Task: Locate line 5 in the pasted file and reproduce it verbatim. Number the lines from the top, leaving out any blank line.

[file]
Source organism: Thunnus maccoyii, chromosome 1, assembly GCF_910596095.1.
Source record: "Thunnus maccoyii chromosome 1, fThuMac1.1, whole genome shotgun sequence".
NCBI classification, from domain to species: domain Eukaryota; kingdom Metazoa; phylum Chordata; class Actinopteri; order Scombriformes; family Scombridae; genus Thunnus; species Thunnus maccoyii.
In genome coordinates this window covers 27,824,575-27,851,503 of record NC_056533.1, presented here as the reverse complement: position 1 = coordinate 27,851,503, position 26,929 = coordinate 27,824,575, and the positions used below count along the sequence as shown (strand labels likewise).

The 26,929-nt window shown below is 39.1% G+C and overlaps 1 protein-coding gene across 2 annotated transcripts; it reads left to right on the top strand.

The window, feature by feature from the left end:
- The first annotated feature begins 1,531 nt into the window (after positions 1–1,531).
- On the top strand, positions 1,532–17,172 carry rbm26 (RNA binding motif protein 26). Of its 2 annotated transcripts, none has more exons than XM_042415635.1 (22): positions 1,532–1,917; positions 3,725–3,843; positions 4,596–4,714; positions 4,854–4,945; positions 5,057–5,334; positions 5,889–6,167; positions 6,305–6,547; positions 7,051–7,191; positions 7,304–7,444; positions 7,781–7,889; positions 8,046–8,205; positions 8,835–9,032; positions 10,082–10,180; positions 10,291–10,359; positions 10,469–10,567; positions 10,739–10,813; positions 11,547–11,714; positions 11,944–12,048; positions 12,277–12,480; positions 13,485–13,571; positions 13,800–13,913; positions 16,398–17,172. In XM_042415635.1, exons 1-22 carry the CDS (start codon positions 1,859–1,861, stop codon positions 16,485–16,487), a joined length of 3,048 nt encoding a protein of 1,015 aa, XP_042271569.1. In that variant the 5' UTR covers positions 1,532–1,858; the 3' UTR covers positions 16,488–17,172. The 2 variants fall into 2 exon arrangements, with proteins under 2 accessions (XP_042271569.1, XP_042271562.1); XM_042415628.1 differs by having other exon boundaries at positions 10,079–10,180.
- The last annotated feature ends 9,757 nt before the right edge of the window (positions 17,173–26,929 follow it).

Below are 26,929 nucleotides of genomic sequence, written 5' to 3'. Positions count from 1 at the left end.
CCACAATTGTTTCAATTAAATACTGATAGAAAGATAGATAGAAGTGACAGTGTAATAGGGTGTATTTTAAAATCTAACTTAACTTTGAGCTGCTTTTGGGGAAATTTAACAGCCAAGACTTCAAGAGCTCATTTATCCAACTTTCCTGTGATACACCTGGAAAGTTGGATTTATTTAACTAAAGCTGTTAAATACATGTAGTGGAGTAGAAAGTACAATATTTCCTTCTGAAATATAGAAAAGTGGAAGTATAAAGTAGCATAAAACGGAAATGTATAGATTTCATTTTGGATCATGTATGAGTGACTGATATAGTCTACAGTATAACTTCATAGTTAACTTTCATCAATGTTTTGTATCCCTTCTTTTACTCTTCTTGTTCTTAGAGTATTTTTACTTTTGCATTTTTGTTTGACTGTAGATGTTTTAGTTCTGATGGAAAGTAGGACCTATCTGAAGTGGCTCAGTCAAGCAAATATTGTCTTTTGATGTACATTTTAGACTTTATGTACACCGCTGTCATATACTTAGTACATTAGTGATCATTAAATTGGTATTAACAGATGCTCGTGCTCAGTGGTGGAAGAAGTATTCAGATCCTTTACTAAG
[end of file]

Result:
The 26,929-nt window shown below is 39.1% G+C and overlaps 1 protein-coding gene across 2 annotated transcripts; it reads left to right on the top strand.